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Beauty and Consequence

Last night my two boys (7 & 5) got into a fight over a matchbox-sized car while I stepped away from them for all of two minutes. It was at the end of the day and they were tired. Personal ownership of items is so wrapped up in identity at these ages that taking things away is often painful. It’s like a part of yourself is ripped from you.

Maybe that’s why Buddhism and early Christian asceticism have such a deep focus on detachment from the world. The truth is that our identity has very little if anything at all to do with our possessions. Once we figure out at a young age that the world is one object among many, we find ways to control it and manipulate it to suit our needs. The problem is that we control so very little of the world and the notion that we can direct it as we wish is the biggest lie we tell ourselves.

So with all that anxiety driven by emerging egos my boys fought over a car. They both scratched each other and did they ever cry. We had a short discussion afterwards about how they felt after fighting. The conclusion was unanimous: fighting hurts.

I later asked my 7-year-old what started the whole thing and he told me about the car he and his younger brother fought over. I asked him, “Did either of you get the car after all that?” He said no. “So doesn’t it seem silly that you fought over a car that neither of you had whole time you were fighting, that neither of you has now, and both of you are happy without it anyway?” He just smiled.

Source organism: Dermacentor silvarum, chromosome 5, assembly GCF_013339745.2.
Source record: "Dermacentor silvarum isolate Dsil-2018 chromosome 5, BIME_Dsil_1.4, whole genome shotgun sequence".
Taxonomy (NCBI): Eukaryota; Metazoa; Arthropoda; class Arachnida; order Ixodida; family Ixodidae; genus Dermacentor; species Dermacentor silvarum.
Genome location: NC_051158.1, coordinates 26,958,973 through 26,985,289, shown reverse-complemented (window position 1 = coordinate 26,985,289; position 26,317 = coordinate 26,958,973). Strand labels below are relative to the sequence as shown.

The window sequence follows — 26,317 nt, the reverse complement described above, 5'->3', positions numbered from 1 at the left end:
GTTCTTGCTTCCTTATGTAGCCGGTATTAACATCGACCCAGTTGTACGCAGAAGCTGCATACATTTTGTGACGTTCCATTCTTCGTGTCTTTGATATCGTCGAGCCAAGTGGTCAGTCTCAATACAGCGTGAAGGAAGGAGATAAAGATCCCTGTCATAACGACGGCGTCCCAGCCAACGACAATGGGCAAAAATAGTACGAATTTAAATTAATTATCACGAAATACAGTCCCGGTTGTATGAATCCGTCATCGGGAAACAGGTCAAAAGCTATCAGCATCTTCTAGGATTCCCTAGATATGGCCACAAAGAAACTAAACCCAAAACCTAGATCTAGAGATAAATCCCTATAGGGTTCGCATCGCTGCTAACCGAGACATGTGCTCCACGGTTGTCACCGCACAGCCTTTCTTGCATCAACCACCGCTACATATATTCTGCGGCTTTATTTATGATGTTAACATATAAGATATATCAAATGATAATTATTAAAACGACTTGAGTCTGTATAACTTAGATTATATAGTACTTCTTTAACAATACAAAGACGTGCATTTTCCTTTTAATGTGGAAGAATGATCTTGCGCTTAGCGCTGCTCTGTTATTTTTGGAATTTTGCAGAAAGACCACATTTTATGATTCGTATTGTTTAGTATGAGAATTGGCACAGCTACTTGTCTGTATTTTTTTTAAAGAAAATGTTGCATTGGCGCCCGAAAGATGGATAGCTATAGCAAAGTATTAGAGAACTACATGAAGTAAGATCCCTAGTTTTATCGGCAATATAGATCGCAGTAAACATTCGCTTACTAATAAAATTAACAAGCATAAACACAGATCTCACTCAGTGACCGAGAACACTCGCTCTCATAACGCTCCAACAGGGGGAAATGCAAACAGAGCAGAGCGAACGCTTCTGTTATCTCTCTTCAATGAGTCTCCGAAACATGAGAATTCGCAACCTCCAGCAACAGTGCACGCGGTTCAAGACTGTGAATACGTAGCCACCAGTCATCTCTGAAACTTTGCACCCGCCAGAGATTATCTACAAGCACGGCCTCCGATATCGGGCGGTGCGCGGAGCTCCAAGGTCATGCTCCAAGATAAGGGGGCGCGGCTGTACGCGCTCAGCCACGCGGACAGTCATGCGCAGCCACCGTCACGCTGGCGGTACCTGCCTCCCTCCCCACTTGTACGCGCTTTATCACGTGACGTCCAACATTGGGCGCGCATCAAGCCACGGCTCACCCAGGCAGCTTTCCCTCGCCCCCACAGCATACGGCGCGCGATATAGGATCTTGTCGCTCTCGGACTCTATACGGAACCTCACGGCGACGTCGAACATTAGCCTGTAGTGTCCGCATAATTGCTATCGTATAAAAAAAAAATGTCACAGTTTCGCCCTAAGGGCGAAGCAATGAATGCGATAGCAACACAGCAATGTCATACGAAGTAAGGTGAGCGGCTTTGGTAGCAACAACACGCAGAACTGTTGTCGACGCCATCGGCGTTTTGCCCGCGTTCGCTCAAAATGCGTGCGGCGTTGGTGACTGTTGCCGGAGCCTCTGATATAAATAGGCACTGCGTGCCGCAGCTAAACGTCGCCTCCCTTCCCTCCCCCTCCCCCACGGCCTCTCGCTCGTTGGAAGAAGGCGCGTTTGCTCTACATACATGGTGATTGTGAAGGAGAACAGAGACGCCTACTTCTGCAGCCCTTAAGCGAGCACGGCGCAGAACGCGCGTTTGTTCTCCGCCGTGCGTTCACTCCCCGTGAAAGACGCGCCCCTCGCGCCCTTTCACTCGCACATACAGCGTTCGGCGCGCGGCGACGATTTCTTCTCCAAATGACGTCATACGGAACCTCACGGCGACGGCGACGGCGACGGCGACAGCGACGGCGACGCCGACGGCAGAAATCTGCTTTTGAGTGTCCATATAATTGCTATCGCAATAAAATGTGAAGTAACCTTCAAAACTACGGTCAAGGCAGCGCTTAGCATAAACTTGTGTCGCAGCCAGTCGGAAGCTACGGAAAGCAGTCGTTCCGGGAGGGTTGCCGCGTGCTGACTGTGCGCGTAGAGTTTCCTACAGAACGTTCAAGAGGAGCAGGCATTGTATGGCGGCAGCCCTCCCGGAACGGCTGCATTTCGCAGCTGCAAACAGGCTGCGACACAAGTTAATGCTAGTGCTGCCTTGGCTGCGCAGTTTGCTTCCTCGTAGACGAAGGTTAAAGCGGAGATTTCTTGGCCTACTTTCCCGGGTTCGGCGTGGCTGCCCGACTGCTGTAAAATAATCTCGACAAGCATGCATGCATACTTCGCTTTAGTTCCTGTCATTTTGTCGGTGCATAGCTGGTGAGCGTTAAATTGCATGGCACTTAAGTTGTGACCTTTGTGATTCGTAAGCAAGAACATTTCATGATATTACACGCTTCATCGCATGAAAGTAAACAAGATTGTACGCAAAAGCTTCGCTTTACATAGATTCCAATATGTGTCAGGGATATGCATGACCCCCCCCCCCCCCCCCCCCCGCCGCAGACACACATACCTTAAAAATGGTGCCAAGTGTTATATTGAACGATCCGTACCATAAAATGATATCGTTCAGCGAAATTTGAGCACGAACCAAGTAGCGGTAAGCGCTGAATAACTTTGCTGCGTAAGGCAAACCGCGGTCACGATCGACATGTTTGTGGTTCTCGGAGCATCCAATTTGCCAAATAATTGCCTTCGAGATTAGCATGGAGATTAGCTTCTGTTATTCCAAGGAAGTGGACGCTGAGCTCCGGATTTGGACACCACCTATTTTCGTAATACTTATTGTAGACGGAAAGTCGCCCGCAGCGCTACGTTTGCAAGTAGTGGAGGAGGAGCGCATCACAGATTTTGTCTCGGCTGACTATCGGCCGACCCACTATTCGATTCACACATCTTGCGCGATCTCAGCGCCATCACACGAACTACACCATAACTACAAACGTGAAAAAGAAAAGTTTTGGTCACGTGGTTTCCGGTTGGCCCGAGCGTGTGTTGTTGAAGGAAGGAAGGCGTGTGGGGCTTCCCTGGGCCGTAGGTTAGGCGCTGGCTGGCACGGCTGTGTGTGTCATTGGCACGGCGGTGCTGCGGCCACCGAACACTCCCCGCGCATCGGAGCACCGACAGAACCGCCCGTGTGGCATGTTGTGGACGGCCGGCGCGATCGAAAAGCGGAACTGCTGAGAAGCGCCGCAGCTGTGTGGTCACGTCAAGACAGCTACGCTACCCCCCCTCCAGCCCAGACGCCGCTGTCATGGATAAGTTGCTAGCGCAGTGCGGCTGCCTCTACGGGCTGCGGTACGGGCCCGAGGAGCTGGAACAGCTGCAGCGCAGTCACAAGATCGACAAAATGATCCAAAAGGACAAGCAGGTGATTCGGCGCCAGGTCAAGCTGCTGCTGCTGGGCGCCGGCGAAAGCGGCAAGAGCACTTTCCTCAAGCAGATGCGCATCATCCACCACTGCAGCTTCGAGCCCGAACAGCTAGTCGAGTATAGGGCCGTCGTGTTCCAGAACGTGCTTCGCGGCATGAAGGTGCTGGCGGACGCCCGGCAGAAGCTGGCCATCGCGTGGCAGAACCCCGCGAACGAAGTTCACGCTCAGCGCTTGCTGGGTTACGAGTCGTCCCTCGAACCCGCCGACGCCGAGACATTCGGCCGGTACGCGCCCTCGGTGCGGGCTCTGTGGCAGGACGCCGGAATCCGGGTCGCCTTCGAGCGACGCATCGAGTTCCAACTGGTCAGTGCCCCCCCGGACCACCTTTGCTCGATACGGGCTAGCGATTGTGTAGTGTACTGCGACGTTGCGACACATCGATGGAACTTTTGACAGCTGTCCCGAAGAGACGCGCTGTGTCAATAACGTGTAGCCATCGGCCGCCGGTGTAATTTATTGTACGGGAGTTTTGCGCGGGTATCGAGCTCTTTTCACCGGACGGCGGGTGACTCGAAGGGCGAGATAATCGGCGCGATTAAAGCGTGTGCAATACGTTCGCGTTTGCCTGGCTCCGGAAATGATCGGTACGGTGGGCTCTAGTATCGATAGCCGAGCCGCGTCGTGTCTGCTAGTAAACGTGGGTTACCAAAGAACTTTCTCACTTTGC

The moment our sense of self gets trapped in the lie that the stuff of this earth is the source of who we are at our deepest levels is the moment that we begin a cycle of suffering.

Let’s not fight over such stuff.

About Andrew Tatusko

Secularization, critical pedagogy, sometimes agnostic, politics, and a ton of running. Penn State is definitely not responsible for what I say.


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